For his eleventh album, Kansas City’s Tech N9ne has chosen to go for a double LP in the form of Killer. Bold move, Tech N9ne. With album sales famously weak, it’s unexpected for an artist to spend the additional time and money on an extra long tracklist that won’t retail for an extra long price. Add that to the Thriller-esque cover art with Tech in a straight jacket and it would seem that if Tech N9ne isn’t crazy, he at least wants us to think he is.
Starting with the obvious complaint, yes, the 32-song double-disc format is a bit much. Many have tried their luck in the double LP game and while a few classics have come from these attempts, more often, the overall product would’ve been better if it were just the best 15 or so songs made into a single album (see Blueprint 2.1). Honestly, Killer probably would’ve been more manageable as a single album as well, but the good news is that it isn’t necessarily because Tech N9ne doesn’t have enough to say.
For the most part, Tech finds ways to inject something different into each song. “Pillow Talk” with Scarface warns gangstas about the dangers of telling their girls too many secrets. “Psycho Bitch II” samples the title track from the 80’s Phantom of the Opera musical, a surprising but successful choice. On “Crybaby,” Tech put his two cents in on the supposed death of Hip Hop but accuses rappers of being whiners that don’t know how to adapt, an uncommon take on an otherwise worn-out subject.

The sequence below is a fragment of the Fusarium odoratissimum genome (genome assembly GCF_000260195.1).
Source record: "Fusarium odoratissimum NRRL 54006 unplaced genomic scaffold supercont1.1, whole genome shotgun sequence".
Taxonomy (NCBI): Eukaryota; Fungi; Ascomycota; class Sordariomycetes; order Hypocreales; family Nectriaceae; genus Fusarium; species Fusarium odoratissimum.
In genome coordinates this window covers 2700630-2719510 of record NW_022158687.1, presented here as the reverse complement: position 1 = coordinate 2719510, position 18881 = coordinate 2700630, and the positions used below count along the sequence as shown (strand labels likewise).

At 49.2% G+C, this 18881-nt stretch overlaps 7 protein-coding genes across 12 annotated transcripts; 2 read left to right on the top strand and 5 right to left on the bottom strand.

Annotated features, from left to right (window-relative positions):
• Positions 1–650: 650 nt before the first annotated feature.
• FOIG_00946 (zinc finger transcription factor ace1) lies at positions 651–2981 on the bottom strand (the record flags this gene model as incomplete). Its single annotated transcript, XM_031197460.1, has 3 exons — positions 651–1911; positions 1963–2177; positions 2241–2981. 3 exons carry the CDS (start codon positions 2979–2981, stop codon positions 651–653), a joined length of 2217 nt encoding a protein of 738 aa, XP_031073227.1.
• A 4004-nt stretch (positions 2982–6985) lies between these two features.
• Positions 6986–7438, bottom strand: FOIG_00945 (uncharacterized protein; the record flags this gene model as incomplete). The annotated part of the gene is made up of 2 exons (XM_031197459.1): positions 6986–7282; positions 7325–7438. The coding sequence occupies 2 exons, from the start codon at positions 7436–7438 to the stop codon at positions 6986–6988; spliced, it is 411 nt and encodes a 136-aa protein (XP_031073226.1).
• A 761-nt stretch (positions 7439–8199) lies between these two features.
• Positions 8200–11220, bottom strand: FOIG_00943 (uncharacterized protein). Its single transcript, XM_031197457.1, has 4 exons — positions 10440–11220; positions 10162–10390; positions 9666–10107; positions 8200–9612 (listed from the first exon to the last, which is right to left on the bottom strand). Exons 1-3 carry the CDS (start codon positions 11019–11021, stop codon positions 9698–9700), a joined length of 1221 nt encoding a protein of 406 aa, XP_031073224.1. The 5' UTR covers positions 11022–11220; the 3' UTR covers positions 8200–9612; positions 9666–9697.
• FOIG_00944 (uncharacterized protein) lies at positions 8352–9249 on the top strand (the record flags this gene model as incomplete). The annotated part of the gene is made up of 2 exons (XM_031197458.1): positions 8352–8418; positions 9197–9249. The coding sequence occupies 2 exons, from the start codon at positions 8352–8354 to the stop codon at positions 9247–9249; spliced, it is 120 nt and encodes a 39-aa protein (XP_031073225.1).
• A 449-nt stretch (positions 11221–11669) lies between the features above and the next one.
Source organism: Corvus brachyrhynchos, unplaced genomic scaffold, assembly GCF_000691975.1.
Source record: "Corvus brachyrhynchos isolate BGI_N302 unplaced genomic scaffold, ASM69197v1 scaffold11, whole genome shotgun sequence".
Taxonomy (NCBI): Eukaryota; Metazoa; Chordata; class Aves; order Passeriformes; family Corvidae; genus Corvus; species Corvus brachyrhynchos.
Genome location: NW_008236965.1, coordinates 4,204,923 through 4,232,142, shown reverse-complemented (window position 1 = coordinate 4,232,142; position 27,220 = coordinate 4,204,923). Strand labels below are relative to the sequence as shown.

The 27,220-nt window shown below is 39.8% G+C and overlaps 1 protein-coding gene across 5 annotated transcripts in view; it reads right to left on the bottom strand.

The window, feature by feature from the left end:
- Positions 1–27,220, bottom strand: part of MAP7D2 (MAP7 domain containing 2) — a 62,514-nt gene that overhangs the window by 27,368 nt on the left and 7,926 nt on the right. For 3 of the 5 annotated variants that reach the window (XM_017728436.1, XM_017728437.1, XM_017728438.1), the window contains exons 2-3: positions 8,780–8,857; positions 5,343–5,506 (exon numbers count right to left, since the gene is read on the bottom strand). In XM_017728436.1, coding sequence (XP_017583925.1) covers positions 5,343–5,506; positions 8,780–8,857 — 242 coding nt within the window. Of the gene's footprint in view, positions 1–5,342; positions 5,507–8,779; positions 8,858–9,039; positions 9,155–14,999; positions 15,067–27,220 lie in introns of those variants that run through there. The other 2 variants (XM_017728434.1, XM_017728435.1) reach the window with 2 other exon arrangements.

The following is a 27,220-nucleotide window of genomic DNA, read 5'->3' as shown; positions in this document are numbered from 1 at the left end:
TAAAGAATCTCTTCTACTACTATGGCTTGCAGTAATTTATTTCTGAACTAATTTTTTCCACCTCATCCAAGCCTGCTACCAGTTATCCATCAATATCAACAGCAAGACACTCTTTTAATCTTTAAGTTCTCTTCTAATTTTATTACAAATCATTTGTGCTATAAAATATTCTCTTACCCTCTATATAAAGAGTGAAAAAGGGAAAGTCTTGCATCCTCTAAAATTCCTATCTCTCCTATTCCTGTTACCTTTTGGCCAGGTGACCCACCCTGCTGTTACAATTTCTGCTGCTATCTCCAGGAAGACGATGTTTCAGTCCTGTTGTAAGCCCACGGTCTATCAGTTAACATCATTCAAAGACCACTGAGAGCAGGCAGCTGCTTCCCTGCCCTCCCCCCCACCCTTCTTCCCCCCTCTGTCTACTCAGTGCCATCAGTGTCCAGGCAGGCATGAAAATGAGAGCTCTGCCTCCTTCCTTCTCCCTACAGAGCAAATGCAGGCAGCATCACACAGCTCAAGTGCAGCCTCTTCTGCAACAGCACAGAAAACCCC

Few tracks feel like filler material, but there’s still some unwelcome redundancy. There’s a loose concept of the album being a look inside Tech N9ne‘s mind, but once there, we find that what he’s mostly thinking about is sex. That’s fine up to a point, but it does eventually get old and, to put it bluntly, he sounds like Ludacris on a lot of those songs. It doesn’t help shake the comparison when he even goes so far as to get fresh with Luda‘s “ex” (Shawnna, on “Wheaties”).
Heading into his tenth year, Tech N9ne is hitting an important stage in his career so the statement behind releasing a double LP may outweigh the fact that the extra songs are unnecessary. His approach is a bit heavy handed, but Tech N9ne is demanding to be taken seriously. While he’s unlikely to become a household name, those who know him should be able to look at him with respect – that still counts for something, right?